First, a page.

The Voyage of the Golden Rule

The Voyage of the Golden Rule

An Experiment with Truth

Albert Bigelow


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In late March of 1958 four men set sail in a thirty-foot ketch, the Golden Rule, for the nuclear-bomb-testing area in the Marshall Islands. Their sailing was a non-violent protest to the continuation of such tests—tests which could threaten present and future generations with the deadly effects of fallout.

Albert Bigelow, master and captain of the Golden Rule, has written a full and articulate account of this project—the reasons behind the sailing, his own difficult personal decision, the two voyages from San Pedro, California, and the government’s opposition that resulted in the imprisonment of captain and crew in Hawaii. He also gives a record of the navigational details of the voyage, including their difficulties in a storm the Coast Guard described as “one of the worst in twenty years.” The reader is given a clear understanding of the theory of non-violence and the author describes some of the other efforts made by the Committee for Non-Violent Action Against Nuclear Weapons and by the crew who later sailed another vessel, the Phoenix, right into the testing area.

First published in 1959, THE VOYAGE OF THE GOLDEN RULE is an honest and inspiring record of a remarkable voyage and the men who made it. It is an important account of a noble action, one which focused the attention of the world and its governments on a problem that must be solved immediately if mankind is to survive. Above all, it is a calm and eloquent plea for peace on earth by a man who felt that it was “time to do something about peace, not just talk about peace.”


Albert Bigelow:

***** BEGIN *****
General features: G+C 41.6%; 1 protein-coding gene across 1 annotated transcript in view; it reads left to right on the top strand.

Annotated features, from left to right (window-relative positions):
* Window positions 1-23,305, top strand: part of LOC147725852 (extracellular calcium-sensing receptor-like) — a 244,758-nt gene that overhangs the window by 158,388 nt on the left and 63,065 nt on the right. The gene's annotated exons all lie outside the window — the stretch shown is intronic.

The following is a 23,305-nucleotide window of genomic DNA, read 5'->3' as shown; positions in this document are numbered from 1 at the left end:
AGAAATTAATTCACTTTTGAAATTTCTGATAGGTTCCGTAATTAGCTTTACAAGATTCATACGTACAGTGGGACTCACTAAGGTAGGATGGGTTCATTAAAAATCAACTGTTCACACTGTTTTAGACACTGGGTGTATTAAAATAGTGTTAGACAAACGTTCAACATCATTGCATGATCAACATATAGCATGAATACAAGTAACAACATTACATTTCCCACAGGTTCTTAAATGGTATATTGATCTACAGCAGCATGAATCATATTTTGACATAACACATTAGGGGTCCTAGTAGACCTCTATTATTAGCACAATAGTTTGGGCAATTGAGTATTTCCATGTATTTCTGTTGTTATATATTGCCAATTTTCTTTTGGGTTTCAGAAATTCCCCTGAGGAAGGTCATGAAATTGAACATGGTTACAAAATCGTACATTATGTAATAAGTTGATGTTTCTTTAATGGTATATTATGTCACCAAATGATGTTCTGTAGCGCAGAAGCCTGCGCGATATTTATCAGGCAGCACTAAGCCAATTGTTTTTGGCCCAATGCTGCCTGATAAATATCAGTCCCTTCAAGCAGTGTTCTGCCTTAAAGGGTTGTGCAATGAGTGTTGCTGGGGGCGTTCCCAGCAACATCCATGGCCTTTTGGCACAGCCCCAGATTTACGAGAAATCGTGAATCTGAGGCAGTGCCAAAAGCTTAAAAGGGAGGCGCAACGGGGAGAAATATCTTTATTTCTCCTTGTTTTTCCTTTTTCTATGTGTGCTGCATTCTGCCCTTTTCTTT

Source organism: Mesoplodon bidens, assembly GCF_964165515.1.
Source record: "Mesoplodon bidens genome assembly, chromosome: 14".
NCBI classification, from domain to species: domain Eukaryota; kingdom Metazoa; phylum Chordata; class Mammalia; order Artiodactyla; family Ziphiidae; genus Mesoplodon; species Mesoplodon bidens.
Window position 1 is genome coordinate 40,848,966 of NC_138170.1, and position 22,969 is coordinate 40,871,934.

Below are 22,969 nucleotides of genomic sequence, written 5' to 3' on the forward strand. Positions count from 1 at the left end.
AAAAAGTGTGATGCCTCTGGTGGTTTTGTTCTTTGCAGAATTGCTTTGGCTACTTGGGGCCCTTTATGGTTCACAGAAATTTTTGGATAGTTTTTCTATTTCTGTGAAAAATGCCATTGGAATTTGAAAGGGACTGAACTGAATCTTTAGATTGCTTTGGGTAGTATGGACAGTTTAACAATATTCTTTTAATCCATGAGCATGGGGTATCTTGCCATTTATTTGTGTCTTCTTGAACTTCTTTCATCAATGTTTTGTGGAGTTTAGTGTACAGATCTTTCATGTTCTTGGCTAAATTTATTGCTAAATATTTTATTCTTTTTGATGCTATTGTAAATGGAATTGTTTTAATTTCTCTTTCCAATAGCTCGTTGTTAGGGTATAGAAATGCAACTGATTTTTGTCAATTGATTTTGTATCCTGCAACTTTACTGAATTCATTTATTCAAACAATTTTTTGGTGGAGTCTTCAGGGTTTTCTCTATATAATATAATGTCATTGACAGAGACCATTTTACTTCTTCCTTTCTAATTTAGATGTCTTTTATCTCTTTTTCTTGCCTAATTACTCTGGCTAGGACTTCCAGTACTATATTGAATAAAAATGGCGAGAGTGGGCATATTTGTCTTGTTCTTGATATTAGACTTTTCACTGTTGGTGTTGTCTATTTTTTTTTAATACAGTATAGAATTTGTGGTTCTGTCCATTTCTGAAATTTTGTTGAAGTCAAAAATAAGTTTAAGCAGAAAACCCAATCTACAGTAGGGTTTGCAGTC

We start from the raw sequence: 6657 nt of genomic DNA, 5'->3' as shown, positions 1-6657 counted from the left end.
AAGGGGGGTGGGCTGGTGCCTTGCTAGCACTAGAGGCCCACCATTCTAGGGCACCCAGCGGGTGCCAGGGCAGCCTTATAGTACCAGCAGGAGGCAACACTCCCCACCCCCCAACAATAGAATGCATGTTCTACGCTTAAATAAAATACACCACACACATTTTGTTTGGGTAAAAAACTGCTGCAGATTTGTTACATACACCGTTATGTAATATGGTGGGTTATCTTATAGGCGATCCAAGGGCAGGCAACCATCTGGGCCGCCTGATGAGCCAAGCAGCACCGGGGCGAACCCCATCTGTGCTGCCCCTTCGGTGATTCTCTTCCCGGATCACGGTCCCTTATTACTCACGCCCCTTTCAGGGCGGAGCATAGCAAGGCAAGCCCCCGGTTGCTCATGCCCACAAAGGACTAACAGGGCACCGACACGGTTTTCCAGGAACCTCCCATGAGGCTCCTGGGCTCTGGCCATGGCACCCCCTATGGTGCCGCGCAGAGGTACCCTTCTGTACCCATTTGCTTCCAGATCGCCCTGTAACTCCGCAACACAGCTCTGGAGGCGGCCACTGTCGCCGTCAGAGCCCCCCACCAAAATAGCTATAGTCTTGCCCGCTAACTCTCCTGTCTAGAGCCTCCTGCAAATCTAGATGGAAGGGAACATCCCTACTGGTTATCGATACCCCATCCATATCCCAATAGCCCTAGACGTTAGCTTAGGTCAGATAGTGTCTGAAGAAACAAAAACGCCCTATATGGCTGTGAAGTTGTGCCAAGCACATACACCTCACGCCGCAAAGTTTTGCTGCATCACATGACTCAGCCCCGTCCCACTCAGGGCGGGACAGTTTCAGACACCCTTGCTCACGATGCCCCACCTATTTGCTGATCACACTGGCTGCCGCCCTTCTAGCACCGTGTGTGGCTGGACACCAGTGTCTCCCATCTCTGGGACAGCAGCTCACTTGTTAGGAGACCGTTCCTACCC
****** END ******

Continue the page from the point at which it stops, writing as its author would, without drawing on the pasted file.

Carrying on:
Albert Smith Bigelow (1 May 1906 - 6 October 1993) was a pacifist and former U.S. Navy Commander, who came to prominence in the 1950s as the skipper of the Golden Rule, the first vessel to attempt disruption of a nuclear test in protest against nuclear weapons.

Born in Walpole, Massachusetts in 1906, he was the son of Albert Francis Bigelow (1880-1958), a partner in the Boston law firm Warren, Hogue & Bigelow (1908-1914), and Gladys Williams. He graduated from Harvard University in 1929, as well as the Massachusetts Institute of Technology.

Prior to his involvement in the peace movement, he served in the U.S. Navy during WWII, first as commander of a submarine chaser patrolling the Solomon Islands, and later as captain of the destroyer escort USS Dale W. Peterson. On August 6, 1945, Bigelow was on the bridge of the Peterson as it sailed into Pearl Harbor, when he heard news of the explosion of the atomic bomb over Hiroshima. He resigned from the U.S. Naval Reserve a month before becoming eligible for his pension.

Bigelow joined the Religious Society of Friends in 1955. It was through this society that he and his wife Sylvia came to house two of the Hiroshima Maidens: young Japanese women, severely disfigured by the effects of the atomic bomb, who were brought to the United States to undergo plastic surgery in 1955. In February 1958, Bigelow set sail for the Eniwetok Proving Ground, the Atomic Energy Commission’s atmospheric test site in the Marshall Islands, in the Golden Rule, a 30-foot (9 m) ketch. He documented his journey in his book Voyage of the Golden Rule, published in 1959.

Bigelow continued to take part in non-violent protests during the late 1950s and early 1960s, and was a participant in the Freedom Rides organized by the Congress on Racial Equality in 1961. In his later years, he was a trustee to The Meeting School, a Quaker school in Rindge, New Hampshire.

He died in Walpole, Massachusetts in 1993, aged 87.